The solo work by Sophia Bonasso on Daisies sets a high bar, traversing many register shifts in short spans with great personality-driven pronunciation. Peyton Tarver's Fire and Gold strikes with a similar shimmer in tandem with the driving force of the background singers. Dietz's arrangement of Stevie Wonder's For Once In My Life in a lower key with a slow opening gives soloist Marvin Holt ample opportunity to shine, and he comes through in his genuine style rather than a showiness that would pull too much focus from the clever cover. Top to bottom, Hard Sometimes is a thoroughly engaging track, with Anna Baccus' able solo vocals buoyed by powerful background vocals that combine to create a homogenous anthemic rendition.

Everything I Wanted is written largely in a tapestry style with tracks transitioning seamlessly into each other. For example, the segue from Dancing in the Dark to Fire and Gold is so brilliantly imperceptible, it has taken me nearly a full minute to notice the song has changed multiple times. That same strength comes with a caveat: the first six tracks are sung with a treble/upper-voice soloist, and that lack of variation in a mixed-voice group becomes somewhat monotonous when the ranges are reduced, impeding repeat listenability. Some soloists lack the same driving energy of the arrangement underneath or the strong vocal percussion, creating an unevenness and keeping that track from uniform excellence. In those cases, such as in Dancing in the Dark and I Dare You, the lyrics imply an intensity that is heard more in the background voices than in the soloists'. There is always something to appreciate in each OneVoice track, but when the elements don't combine, there is something left to be desired.

OneVoice has set an incredibly high bar over the years, and while that is difficult even for iterations of the group itself to reach, Everything I Wanted is still a strong showing from a traditionally phenomenal group and a must-listen for any a cappella fun.


Tuning / Blend 5
Energy / Intensity 5
Innovation / Creativity 4
Soloists 5
Sound / Production 5
Repeat Listenability 4
Tracks
1 Daisies 5
2 Dancing in the Dark 5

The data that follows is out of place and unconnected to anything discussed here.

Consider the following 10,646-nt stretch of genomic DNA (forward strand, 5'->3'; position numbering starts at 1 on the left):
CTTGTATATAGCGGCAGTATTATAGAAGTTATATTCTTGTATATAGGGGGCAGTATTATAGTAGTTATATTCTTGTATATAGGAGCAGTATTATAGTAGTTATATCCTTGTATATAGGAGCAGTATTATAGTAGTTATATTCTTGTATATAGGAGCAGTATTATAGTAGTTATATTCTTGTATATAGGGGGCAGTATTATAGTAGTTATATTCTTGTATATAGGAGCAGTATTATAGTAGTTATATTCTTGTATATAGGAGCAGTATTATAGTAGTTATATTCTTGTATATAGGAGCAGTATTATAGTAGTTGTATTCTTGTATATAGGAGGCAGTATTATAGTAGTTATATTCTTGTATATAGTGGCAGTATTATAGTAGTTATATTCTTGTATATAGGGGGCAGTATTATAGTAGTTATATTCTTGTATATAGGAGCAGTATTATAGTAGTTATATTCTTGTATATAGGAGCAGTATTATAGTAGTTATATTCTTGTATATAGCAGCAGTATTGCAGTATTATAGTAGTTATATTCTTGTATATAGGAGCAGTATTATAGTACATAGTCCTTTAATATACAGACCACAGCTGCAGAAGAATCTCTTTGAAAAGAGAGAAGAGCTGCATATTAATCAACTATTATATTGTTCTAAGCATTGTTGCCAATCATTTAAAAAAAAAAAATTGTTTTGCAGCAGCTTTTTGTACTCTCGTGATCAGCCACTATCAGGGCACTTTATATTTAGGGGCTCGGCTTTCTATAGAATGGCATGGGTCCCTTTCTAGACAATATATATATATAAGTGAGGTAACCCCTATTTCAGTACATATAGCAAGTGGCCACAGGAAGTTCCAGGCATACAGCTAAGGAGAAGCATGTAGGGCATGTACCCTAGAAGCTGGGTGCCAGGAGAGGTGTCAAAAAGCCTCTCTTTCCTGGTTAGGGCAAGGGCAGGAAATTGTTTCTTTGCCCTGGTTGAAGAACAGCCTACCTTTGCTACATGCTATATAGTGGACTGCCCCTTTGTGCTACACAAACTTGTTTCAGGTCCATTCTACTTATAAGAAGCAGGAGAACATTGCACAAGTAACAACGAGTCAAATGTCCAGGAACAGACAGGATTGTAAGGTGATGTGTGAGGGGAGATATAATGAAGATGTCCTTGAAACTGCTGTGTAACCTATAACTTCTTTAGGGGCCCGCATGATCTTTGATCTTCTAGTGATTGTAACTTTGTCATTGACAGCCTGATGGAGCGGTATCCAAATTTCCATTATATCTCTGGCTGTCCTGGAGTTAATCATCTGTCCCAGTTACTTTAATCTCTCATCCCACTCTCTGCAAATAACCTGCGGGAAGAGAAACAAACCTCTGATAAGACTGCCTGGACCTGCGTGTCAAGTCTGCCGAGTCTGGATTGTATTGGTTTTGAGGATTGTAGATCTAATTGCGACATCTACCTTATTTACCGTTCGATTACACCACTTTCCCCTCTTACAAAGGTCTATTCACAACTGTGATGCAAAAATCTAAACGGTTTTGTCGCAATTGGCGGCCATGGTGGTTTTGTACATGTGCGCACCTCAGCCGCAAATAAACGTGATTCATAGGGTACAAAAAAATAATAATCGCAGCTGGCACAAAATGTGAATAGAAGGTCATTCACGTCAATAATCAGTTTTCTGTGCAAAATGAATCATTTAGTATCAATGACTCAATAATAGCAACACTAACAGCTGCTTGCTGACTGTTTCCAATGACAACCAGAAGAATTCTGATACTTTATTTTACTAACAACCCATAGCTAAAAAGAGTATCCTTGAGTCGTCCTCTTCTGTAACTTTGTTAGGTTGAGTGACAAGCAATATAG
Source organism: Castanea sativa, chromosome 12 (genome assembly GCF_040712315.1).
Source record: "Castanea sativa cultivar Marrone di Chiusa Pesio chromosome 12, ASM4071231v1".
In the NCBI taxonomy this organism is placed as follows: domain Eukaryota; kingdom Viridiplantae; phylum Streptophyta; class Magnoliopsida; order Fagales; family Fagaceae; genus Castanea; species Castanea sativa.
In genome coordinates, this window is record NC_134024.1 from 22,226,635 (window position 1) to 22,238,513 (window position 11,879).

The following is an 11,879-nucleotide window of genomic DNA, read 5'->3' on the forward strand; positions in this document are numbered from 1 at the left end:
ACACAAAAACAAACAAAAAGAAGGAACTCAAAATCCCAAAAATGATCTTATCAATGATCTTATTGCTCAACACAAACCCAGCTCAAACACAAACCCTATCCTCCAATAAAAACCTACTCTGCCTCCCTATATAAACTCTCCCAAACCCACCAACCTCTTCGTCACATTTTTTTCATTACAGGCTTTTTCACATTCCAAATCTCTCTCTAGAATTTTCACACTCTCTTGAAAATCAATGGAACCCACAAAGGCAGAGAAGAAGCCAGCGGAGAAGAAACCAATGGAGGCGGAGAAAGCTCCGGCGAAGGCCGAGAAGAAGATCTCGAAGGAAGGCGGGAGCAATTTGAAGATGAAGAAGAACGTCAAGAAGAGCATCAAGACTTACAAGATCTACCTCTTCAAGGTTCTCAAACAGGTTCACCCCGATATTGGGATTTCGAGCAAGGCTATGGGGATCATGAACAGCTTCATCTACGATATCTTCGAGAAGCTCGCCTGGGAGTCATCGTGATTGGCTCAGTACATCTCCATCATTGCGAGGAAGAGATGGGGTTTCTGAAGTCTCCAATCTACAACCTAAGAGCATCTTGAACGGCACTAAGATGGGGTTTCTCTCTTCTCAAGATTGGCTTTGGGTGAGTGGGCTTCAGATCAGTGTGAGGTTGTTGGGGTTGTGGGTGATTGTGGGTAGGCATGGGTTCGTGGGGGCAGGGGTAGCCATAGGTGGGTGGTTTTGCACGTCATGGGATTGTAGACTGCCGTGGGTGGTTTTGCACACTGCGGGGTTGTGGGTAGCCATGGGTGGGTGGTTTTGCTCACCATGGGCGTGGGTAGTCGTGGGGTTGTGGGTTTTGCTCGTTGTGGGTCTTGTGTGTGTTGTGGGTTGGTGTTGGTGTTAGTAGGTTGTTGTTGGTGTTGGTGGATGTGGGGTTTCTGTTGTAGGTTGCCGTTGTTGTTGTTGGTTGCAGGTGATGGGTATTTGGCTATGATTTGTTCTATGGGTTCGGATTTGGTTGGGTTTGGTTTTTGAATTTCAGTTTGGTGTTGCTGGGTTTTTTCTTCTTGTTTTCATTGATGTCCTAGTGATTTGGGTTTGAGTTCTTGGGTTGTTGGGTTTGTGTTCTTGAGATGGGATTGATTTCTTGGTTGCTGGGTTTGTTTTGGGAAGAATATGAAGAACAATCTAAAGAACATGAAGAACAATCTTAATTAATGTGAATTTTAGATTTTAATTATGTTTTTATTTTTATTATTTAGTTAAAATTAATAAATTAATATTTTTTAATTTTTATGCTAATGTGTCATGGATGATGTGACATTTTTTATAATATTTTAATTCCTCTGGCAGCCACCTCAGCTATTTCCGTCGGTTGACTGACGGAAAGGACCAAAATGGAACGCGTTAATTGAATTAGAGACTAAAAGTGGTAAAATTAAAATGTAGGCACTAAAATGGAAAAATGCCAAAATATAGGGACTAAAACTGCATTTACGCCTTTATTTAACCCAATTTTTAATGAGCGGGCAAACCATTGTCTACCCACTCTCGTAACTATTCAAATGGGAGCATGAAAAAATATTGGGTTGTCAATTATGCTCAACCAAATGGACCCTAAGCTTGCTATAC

3 Fire and Gold 5
4 Everything I Wanted 4
5 Gravity 5
6 I Dare You 4
7 One 4
8 Hard Sometimes 4
9 For Once In My Life 5
10 You 5

The most amazing part of Everything I Wanted is how well the songs not only flow together, but the energy does as well.

Consider the first three pieces of the album. Daisies is a great opening statement for the group, helping to prepare the listener for the levels of energy and complexity that are about to come out of the speaker for the next 45 minutes. Dancing in the Dark continues this energy, even raising the bar. However, by the time we get to Fire and Gold, OneVoice has finally arrived. This piece is an explosion of sound that takes two tracks to warm up enough to deliver the full impact. There was a good deal of work done by arranger Rob Dietz to make sure that every piece was growing, while still allowing room for a third track to make an impact.

The next tracks are standalone tracks. It's a curious move by the group, as having some tracks flow together while others don't can at times be jarring. It's a stronger shift just based on the next two selections. Everything I Wanted has elements that can be described as both dark and haunting, yet also uptempo at the same time. Somehow, there is a disconnect, resulting in what feels like a serious piece sung with smiling faces. It's such a curious selection to me, as this is the titular track of the album. I want to love every second of it, but somehow feel slightly disjointed listening to it.

This is followed by Gravity, a piece originally by Sara Bareilles that has been covered by so many a cappella groups that I'm always hoping it's a new track with the same name. However, OneVoice does a tremendous job breathing new life into the piece. Nicole Bartley's voice is stellar, and the group does a great job of letting the story be told. This piece has a perfect balance of harmony and dissonance, driving rhythm while freely flowing, and a perfectly dramatic build and release at the climax. This is a piece that I will happily see covered again and again.

When you get to the final track of the album, we discover exactly why OneVoice is one of the best groups in recorded a cappella. You is a perfect balance of energy and emotion. Josh Tarver's solo is perfectly fitting to the inspiring message of the song. However, more important than just the message of the song is the ending minute of the piece, which features bits and chunks of every other song on the album. This entire release builds to one singular moment. It is an absolutely brilliant arranging decision on Rob Dietz's part to have a whole album reprised in such a satisfying manner. This is the level of quality that OneVoice has become known for.

The biggest gripe I have with Everything I Wanted is that it almost feels "average" for OneVoice. This is a group that has constantly and consistently shaped the contemporary a cappella genre, but this album lacks something to take this from a collection of good songs to an amazing overall album experience. Make no mistake, Everything I Wanted is a solid addition to any a cappella collection. However, I will wait for the next earth-shattering moment that reminds us of how high their standard of excellence is. Take a listen and see if you agree.